Too ‘Annoying’ – Don’t Apply For Citizenship in Switzerland

January 16, 2017

Nancy Holten, 42, was born in the Netherlands. At the age of 8, however, she moved with her family to Switzerland, which Holten has called home for the past 34 years. Holten currently resides, with her three daughters, in the small village of Gipf-Oberfrick, in the far north of the country, within the canton of Aargau. She speaks fluent Swiss-German. Her daughters are Swiss citizens. She has been a member of the parents’ committee of their school.

And yet Holten was recently rejected for a Swiss passport—which is also to say, effectively, for naturalized Swiss citizenship. For the second time.

The reason? In Switzerland, applications for naturalization are decided not at the federal level, but rather by the country’s cantons and municipalities—and the applicants’ peers have a say in whether naturalization gets granted. And, unfortunately for Nancy Holten, her peers are not inclined to give her the “gift” of a passport.

Because, despite all the ways she is Swiss, Holten—a vegan who is extremely vocal about that life choice—has also stridently opposed one of the most beloved cultural traditions of Gipf-Oberfrick, and of Aargau, and of Switzerland itself: the practice of putting large bells around the necks of cows, for reasons both practical and ceremonial. Insert your preferred “more cowbell” joke here.

In 2015, Holten’s application for naturalization was approved by local authorities but then rejected, in a vote, by 144 of 206 residents of Gipf-Oberfrick. In November of 2016, a similarly sized group gathered at a communal assembly to hear Holten’s case. Some of the attendees booed her as the debates took place. For them, it seems, the matter wasn’t so much that Holten was outspoken in her criticism of the bells (though Tanja Suter, the president of the local branch of the Swiss People’s Party, did complain to reporters that Holten has a “big mouth”).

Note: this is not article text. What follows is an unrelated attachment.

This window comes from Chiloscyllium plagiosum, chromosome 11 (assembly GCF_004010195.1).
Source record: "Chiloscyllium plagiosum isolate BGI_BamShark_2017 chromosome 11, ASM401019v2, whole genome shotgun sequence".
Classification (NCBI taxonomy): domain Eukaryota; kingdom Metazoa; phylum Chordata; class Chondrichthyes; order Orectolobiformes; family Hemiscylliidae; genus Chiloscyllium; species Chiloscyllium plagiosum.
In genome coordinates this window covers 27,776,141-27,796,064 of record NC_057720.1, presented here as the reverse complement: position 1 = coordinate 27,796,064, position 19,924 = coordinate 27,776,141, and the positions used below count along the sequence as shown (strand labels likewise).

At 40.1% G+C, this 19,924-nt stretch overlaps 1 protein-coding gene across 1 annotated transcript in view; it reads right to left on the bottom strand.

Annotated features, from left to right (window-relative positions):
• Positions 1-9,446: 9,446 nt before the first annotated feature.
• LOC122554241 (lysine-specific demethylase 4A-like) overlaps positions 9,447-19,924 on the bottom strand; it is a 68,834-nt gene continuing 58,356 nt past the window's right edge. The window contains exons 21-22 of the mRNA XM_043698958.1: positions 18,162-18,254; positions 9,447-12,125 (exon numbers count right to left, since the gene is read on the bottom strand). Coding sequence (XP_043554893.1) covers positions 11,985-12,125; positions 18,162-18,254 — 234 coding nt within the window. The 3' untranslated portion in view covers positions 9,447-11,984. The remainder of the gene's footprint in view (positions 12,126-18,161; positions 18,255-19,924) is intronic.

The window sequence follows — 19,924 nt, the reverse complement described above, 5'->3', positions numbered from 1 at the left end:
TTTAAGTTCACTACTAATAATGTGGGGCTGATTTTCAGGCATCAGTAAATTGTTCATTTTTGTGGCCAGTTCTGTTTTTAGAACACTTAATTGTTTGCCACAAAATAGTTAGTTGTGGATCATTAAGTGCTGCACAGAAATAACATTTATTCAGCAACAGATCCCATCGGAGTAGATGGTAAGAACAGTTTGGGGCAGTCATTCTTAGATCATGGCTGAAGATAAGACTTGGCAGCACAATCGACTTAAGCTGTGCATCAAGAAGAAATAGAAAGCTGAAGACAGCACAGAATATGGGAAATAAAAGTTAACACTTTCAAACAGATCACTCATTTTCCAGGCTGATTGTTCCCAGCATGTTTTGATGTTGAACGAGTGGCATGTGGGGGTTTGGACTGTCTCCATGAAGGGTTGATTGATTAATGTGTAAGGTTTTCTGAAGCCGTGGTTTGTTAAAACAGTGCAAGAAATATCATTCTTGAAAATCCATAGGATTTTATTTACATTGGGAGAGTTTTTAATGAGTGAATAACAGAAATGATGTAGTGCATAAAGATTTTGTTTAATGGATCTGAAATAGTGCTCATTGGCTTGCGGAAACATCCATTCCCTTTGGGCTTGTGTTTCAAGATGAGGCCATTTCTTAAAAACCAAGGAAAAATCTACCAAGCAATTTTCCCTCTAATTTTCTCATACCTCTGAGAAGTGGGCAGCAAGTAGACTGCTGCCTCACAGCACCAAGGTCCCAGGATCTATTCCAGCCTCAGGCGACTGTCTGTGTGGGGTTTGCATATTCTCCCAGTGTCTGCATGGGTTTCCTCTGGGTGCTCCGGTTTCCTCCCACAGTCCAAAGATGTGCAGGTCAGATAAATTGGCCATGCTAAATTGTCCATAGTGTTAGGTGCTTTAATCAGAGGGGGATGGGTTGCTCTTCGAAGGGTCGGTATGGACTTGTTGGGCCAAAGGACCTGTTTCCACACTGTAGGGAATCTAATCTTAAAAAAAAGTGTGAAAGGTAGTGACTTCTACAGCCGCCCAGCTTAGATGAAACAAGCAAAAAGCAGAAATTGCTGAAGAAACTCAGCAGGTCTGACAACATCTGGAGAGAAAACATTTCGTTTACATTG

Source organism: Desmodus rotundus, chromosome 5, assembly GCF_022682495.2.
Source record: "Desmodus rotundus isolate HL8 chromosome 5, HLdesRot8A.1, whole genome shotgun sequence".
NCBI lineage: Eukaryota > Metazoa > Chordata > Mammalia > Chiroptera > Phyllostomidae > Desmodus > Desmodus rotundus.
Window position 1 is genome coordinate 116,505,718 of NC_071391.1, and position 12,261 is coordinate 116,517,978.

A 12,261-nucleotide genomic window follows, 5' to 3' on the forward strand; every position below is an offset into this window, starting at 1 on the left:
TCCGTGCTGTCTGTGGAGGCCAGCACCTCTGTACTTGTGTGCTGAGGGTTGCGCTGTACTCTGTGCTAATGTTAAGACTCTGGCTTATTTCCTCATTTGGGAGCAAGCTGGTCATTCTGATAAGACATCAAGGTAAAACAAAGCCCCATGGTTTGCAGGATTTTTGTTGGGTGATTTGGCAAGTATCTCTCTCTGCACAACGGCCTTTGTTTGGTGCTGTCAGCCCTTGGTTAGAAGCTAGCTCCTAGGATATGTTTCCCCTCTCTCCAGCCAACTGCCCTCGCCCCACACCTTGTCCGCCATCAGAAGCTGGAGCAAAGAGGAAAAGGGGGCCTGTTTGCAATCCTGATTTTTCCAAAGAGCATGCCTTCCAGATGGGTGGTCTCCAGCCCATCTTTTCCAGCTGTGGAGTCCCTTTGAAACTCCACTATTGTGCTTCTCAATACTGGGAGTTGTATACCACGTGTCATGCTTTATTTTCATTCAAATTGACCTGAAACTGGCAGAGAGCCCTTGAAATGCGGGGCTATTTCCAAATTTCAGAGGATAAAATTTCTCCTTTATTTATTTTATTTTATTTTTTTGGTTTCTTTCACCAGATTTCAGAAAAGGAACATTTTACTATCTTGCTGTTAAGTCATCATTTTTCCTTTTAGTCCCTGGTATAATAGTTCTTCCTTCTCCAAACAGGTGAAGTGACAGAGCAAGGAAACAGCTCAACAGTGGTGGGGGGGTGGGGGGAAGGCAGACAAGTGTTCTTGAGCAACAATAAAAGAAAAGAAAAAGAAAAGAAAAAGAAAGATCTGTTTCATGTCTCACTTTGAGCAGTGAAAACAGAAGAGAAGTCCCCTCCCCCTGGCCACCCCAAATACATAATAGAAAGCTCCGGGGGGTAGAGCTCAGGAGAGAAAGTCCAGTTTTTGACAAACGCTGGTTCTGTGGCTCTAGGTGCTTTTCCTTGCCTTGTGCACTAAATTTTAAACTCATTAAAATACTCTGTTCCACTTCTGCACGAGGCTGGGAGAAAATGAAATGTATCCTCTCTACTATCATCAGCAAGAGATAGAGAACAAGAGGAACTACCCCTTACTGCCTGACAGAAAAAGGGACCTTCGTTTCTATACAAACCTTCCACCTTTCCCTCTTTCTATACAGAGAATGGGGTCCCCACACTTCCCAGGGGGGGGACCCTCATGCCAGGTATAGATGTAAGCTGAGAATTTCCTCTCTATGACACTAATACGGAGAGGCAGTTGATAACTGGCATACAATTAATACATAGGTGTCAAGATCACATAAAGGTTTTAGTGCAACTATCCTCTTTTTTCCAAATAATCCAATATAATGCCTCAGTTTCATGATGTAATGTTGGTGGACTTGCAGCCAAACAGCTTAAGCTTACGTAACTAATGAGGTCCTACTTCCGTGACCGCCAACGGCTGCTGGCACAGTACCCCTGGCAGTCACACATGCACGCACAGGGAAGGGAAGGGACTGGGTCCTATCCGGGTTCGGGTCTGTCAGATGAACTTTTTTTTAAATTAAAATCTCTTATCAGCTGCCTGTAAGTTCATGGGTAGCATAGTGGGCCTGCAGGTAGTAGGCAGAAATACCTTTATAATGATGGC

The problem was rather that Holten’s activism, they have said, displays a lack of respect for the village’s—and the country’s—cultural traditions. The problem was also, more to the point, that Holten had demonstrated that disrespect so publicly.

“The reason why they have yet again clearly rejected the naturalization is that Nancy Holten very often expresses her personal opinion in the media,” Urs Treier, a spokesman for the Gipf-Oberfrick administration, told The Local. He added that Holten also “gathers media coverage for rebelling against traditional [Swiss] things within the village.”

It’s an explanation that offers a lot to ruminate on. The village’s reaction to Holten’s media-savvy activism is reminiscent on the one hand of those “common scold” laws they used to have in Europe and, for a time, the United States. Sanded of its edges, after all, here is that most age-old of things: a woman speaking her mind, and being roundly condemned for it. And here is a woman speaking, too, for creatures that cannot speak for themselves.

“The animals carry around five kilograms around their neck,” Holten explained of her cow-bell-related advocacy. “It causes friction and burns to their skin.” (Plus, she added: “The sound that cow bells make is 100-decibel. … We also would not want such a thing hanging close to our ears.”)

Holten also rejects the idea that her advocacy of animal rights doubles as an attack on Swiss culture. “Many people think that I am attacking their traditions,” she told The Local. “But that was not what it was about, it was never about that. What primarily motivated me about the cowbells was the animals’ welfare.”

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